Without a coffee pot available we resort to tea. Neither of us takes to instant coffee without a struggle. Ron was getting breakfast ready, so I decided to look for butter. At the reception, they told me about a ‘dairy’ a few blocks away giving me directions to find it. Thinking ‘dairy’, I was not sure what to look for, but pictured a place with cows that offered fresh milk, butter, and cheese. After following the directions for five blocks, I found Diana’s Dairy, disappointed when what I found is what we would call a convenience store. Besides butter, I was able to find a bar of soap, we had forgotten that at the supermarket too, resorting to have to use shampoo for showering. They also had band-aids, so I bought a small box for my blistering small toe.
As I left the dairy, I could not help but notice a lovely bakery right next door. They had luscious looking goodies, so I splurged on 2 mango muffins for breakfast. They had coffee to go, so I thought to get 2 of them, but they didn’t have way to carry multiple cups back. I had heard the woman tell the guy ahead of me to be careful, it was hot, which clued me in to ask before ordering. She directed me to yet another place down the street. I cannot help but wonder how much business they lose out on with such a simple solution at hand. With an armful already, I hesitated roaming down the street, but noticed that there was a coffee shop two doors away from the bakery, yet it was not the one that the bakery lady had suggested. I went in and sure enough they had a cardboard tray for me to negotiate the coffees, the muffins, soap, butter, and band-aids that I had to cart back to the hostel.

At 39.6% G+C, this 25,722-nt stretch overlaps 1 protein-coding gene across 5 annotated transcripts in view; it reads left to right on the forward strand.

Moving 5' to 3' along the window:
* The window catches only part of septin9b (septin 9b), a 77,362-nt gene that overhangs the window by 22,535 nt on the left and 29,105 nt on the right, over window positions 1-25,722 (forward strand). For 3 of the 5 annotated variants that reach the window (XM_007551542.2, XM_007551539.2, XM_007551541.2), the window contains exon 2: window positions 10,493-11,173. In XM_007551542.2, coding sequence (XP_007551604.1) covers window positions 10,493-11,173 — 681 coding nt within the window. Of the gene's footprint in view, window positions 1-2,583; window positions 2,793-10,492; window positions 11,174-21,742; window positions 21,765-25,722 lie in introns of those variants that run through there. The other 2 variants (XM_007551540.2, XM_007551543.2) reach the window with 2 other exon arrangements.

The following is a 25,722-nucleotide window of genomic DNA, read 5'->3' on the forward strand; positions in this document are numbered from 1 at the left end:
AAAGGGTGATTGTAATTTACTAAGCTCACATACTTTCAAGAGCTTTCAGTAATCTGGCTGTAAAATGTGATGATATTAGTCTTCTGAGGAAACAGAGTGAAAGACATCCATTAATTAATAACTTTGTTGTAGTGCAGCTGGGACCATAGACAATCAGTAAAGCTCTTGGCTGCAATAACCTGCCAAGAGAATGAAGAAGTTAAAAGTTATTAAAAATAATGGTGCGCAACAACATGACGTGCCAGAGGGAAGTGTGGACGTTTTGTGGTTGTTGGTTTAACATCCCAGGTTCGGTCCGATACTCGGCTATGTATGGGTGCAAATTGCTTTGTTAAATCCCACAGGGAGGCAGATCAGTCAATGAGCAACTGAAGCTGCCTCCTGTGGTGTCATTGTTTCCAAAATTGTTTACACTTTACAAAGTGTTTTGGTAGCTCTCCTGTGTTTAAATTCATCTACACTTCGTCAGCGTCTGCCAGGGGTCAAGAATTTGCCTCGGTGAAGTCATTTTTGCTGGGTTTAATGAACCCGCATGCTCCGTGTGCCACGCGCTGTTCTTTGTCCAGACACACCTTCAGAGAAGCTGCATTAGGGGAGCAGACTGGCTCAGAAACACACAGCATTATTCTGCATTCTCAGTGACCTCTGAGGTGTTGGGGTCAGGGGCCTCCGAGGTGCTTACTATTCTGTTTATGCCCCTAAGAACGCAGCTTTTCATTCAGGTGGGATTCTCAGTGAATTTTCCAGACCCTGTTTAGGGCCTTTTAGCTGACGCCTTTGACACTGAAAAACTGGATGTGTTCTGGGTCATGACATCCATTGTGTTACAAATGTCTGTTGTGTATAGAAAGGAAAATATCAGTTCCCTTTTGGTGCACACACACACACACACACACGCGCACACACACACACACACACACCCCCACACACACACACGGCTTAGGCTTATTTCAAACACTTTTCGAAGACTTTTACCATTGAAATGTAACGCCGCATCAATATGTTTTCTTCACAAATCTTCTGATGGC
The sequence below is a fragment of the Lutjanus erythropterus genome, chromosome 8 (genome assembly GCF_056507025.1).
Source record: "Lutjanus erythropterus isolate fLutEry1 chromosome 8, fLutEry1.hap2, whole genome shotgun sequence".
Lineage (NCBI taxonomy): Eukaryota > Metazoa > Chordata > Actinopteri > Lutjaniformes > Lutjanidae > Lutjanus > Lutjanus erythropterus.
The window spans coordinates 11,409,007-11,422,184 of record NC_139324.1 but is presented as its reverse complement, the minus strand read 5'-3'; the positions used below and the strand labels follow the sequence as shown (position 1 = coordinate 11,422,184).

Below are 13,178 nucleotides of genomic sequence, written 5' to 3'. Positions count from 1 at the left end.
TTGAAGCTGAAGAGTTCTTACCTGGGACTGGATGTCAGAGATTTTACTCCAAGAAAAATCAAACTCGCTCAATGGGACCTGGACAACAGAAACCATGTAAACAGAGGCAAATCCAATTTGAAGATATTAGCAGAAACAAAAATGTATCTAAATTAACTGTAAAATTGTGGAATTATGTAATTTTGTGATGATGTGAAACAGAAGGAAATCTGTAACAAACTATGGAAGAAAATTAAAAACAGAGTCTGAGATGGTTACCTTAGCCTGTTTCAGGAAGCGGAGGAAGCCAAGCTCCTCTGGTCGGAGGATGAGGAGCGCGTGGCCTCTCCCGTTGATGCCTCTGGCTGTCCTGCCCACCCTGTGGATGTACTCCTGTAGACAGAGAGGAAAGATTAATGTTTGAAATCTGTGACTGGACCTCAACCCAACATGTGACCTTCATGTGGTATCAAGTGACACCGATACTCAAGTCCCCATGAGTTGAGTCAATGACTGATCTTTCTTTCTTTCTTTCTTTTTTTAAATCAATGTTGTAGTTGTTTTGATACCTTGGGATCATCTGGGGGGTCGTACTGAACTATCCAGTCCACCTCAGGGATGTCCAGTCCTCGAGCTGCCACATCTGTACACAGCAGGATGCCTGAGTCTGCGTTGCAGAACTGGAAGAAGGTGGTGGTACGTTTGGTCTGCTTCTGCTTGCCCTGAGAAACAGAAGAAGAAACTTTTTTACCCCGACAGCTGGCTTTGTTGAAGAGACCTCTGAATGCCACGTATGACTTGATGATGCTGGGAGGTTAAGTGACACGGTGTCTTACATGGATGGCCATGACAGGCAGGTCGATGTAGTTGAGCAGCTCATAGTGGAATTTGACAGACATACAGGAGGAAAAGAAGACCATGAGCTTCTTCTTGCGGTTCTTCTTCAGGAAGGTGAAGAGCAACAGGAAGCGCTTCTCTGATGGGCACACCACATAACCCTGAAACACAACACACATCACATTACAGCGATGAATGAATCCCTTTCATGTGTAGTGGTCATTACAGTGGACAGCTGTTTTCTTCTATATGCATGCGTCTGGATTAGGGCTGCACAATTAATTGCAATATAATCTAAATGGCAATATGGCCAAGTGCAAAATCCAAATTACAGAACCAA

When I arrived bearing gifts, well it is Christmas eve morning after all, Ron had already heated up the two quiches we had bought as well as ham on garlic bread. The muffins were set aside for another meal, but the coffee was certainly good.